Learn more about Pianos in the Parks
About Pianos in the Parks
Pianos in the Parks encourages you to discover your local parks, your musical talent, your inner performer and your community.
Starting August 17, the pianos are moving out of the parks into their new home. Goodbye pianos!
Check out our finalists and winner, Justin Chan! Justin performed at KEXP and Seattle Center's Concert the Mural on Aug. 21.
Check out all the videos entered! So many good ones!
The piano auction has ended. We are happy to say that all the pianos have found a second life in their new home.
Pianos in the Parks is a true public-private partnership, involving many of our area’s leading music and arts organizations. The idea came out of this question: “What can we do that is fun, connects our community, and provides a platform for discovering the great things going on in our local parks?”
The Pianos in the Parks campaign combines the great talents, missions and efforts of the Seattle Symphony, KEXP, Gage Academy of Art, City of Music, Classic Pianos, PlayNetwork, Seattle Parks and Recreation, King County Parks, Bellevue Parks, Kirkland Parks, City of Mercer Island Parks, City of Bellevue Arts, Seattle, MICA, Classical King FM, Port of Seattle and KCTS 9 and is made possible by Laird Norton Wealth Management.
In addition to the primary partners, Pianos in the Parks has received generous support from local artists, musicians, companies and community organizations – making Pianos in the Parks a truly collaborative effort aimed at discovering local parks.More About Our Partners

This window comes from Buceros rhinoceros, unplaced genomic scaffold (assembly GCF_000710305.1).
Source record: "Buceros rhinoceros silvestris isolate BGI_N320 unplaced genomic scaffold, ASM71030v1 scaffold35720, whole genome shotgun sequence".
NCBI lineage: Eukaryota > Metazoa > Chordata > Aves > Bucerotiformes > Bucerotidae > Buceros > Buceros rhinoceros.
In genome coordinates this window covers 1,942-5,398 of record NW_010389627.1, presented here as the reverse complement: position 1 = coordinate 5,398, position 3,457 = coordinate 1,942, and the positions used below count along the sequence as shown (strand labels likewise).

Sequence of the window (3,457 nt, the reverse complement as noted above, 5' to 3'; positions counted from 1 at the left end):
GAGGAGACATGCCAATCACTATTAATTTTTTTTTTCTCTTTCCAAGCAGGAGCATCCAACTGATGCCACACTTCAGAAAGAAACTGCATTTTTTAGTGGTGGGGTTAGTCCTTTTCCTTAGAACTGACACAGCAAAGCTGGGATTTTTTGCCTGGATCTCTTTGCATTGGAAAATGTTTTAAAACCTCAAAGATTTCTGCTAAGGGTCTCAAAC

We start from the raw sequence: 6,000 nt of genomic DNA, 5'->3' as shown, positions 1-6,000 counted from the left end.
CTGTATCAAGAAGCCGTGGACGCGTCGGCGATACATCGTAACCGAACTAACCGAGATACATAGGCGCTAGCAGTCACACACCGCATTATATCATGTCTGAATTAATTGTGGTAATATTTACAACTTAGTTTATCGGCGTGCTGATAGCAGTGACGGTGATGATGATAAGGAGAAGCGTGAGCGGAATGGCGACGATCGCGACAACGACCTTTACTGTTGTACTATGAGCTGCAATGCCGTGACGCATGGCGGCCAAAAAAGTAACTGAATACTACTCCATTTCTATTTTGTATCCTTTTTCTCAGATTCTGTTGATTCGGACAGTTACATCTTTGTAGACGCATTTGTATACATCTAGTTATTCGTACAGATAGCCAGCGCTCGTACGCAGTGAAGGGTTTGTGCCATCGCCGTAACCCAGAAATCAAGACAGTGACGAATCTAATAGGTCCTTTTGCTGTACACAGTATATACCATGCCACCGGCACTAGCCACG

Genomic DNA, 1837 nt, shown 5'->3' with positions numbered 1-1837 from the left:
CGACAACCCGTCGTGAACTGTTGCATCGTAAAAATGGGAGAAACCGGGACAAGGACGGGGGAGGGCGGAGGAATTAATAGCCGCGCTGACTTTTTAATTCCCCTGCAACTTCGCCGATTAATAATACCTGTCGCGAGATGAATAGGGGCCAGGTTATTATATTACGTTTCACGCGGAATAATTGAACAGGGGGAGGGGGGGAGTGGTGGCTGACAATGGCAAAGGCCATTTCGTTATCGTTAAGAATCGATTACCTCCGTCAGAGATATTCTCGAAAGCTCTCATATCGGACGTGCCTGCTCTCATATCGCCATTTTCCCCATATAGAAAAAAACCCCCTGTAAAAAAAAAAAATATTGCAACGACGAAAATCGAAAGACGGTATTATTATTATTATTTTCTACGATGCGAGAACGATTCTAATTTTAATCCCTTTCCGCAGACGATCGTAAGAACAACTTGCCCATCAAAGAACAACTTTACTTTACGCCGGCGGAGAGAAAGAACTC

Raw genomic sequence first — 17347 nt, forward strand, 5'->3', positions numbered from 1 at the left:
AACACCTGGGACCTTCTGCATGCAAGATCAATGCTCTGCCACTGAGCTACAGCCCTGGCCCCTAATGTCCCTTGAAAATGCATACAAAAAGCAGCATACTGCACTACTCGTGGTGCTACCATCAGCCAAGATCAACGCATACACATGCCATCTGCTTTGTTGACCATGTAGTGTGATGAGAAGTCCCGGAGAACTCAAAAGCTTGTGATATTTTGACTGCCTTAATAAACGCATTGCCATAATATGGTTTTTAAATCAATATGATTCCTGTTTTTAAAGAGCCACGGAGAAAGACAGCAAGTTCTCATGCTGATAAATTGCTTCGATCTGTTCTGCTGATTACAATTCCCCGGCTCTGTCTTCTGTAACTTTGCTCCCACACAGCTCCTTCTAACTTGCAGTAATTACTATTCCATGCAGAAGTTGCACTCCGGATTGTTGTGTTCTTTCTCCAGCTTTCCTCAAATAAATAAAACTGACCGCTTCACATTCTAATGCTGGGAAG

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Performance – Winner Justin Chan
Ready to relive the fun we had with Pianos in the Parks 2015? Check out this great video from PlayNetwork capturing our contest winner Justin Chan’s performance at the Concert at the Mural!
Meet Justin Chan, Winner of the 2015 Pianos in the Parks Contest
Above all, Justin Chan’s winning entry for the Pianos in the Parks video contest was FUN! It had musicality, an original tune and an unusual overhead split-frame view that featured Justin’s hands as he played two different pianos. Still, the competition was stiff this year, and Justin is ecstatic to have won. He’s now busy getting ready to perform this Friday (Aug. 21) 5:15 pm at the KEXP and Seattle Center Concerts at the Mural, as the opening act. We just had to know more about this guy, so we tracked him down last night.
Justin, how does it feel to be the PITP contest winner and be performing at Seattle Center tomorrow?
Justin: I was ecstatic to win the contest. There were so many great performances. For a working adult like me to even be part of this competition was huge. And I’m very excited to perform at the Seattle Center, the biggest audience by far for me.
Your entry had a catchy tune and an interesting camera angle – four hands and two keyboards. How did that come about?